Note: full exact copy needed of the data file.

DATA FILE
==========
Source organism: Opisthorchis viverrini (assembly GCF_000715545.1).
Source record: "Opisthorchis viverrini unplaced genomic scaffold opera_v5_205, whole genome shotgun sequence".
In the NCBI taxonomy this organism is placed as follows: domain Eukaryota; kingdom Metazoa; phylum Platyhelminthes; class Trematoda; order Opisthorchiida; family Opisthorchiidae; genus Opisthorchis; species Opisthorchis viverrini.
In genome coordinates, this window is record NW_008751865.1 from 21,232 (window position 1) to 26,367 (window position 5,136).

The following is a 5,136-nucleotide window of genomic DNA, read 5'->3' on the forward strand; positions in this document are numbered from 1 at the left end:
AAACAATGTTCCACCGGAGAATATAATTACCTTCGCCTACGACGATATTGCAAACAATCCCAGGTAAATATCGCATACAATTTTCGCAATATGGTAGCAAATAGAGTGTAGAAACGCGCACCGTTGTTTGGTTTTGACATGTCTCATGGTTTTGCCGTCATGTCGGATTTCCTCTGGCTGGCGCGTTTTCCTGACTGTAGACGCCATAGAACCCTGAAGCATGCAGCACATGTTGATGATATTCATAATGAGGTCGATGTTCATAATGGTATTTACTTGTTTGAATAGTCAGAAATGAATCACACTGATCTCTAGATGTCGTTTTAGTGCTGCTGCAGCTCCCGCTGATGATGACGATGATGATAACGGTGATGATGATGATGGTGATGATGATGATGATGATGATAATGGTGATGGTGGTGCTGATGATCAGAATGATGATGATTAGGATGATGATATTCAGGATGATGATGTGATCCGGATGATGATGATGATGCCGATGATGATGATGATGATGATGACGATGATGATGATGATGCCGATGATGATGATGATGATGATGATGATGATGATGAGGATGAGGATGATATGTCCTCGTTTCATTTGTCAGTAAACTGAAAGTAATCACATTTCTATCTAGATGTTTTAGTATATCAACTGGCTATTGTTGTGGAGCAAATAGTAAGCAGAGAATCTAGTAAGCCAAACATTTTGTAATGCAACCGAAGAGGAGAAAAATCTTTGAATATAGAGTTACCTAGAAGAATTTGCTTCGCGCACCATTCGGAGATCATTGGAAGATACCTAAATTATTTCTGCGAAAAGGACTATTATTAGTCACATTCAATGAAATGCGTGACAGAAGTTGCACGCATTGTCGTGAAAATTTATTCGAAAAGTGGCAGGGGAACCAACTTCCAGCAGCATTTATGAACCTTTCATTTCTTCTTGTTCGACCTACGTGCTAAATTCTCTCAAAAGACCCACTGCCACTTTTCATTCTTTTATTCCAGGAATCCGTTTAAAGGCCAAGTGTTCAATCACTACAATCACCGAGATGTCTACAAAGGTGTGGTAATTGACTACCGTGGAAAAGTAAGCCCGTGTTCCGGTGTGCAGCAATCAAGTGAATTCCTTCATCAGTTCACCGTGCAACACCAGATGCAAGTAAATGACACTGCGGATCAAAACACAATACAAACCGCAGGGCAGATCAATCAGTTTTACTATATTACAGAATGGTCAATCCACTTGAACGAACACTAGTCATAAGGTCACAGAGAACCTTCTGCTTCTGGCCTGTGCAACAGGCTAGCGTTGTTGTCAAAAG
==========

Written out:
Source organism: Opisthorchis viverrini (assembly GCF_000715545.1).
Source record: "Opisthorchis viverrini unplaced genomic scaffold opera_v5_205, whole genome shotgun sequence".
In the NCBI taxonomy this organism is placed as follows: domain Eukaryota; kingdom Metazoa; phylum Platyhelminthes; class Trematoda; order Opisthorchiida; family Opisthorchiidae; genus Opisthorchis; species Opisthorchis viverrini.
In genome coordinates, this window is record NW_008751865.1 from 21,232 (window position 1) to 26,367 (window position 5,136).

The following is a 5,136-nucleotide window of genomic DNA, read 5'->3' on the forward strand; positions in this document are numbered from 1 at the left end:
AAACAATGTTCCACCGGAGAATATAATTACCTTCGCCTACGACGATATTGCAAACAATCCCAGGTAAATATCGCATACAATTTTCGCAATATGGTAGCAAATAGAGTGTAGAAACGCGCACCGTTGTTTGGTTTTGACATGTCTCATGGTTTTGCCGTCATGTCGGATTTCCTCTGGCTGGCGCGTTTTCCTGACTGTAGACGCCATAGAACCCTGAAGCATGCAGCACATGTTGATGATATTCATAATGAGGTCGATGTTCATAATGGTATTTACTTGTTTGAATAGTCAGAAATGAATCACACTGATCTCTAGATGTCGTTTTAGTGCTGCTGCAGCTCCCGCTGATGATGACGATGATGATAACGGTGATGATGATGATGGTGATGATGATGATGATGATGATAATGGTGATGGTGGTGCTGATGATCAGAATGATGATGATTAGGATGATGATATTCAGGATGATGATGTGATCCGGATGATGATGATGATGCCGATGATGATGATGATGATGATGACGATGATGATGATGATGCCGATGATGATGATGATGATGATGATGATGATGATGAGGATGAGGATGATATGTCCTCGTTTCATTTGTCAGTAAACTGAAAGTAATCACATTTCTATCTAGATGTTTTAGTATATCAACTGGCTATTGTTGTGGAGCAAATAGTAAGCAGAGAATCTAGTAAGCCAAACATTTTGTAATGCAACCGAAGAGGAGAAAAATCTTTGAATATAGAGTTACCTAGAAGAATTTGCTTCGCGCACCATTCGGAGATCATTGGAAGATACCTAAATTATTTCTGCGAAAAGGACTATTATTAGTCACATTCAATGAAATGCGTGACAGAAGTTGCACGCATTGTCGTGAAAATTTATTCGAAAAGTGGCAGGGGAACCAACTTCCAGCAGCATTTATGAACCTTTCATTTCTTCTTGTTCGACCTACGTGCTAAATTCTCTCAAAAGACCCACTGCCACTTTTCATTCTTTTATTCCAGGAATCCGTTTAAAGGCCAAGTGTTCAATCACTACAATCACCGAGATGTCTACAAAGGTGTGGTAATTGACTACCGTGGAAAAGTAAGCCCGTGTTCCGGTGTGCAGCAATCAAGTGAATTCCTTCATCAGTTCACCGTGCAACACCAGATGCAAGTAAATGACACTGCGGATCAAAACACAATACAAACCGCAGGGCAGATCAATCAGTTTTACTATATTACAGAATGGTCAATCCACTTGAACGAACACTAGTCATAAGGTCACAGAGAACCTTCTGCTTCTGGCCTGTGCAACAGGCTAGCGTTGTTGTCAAAAG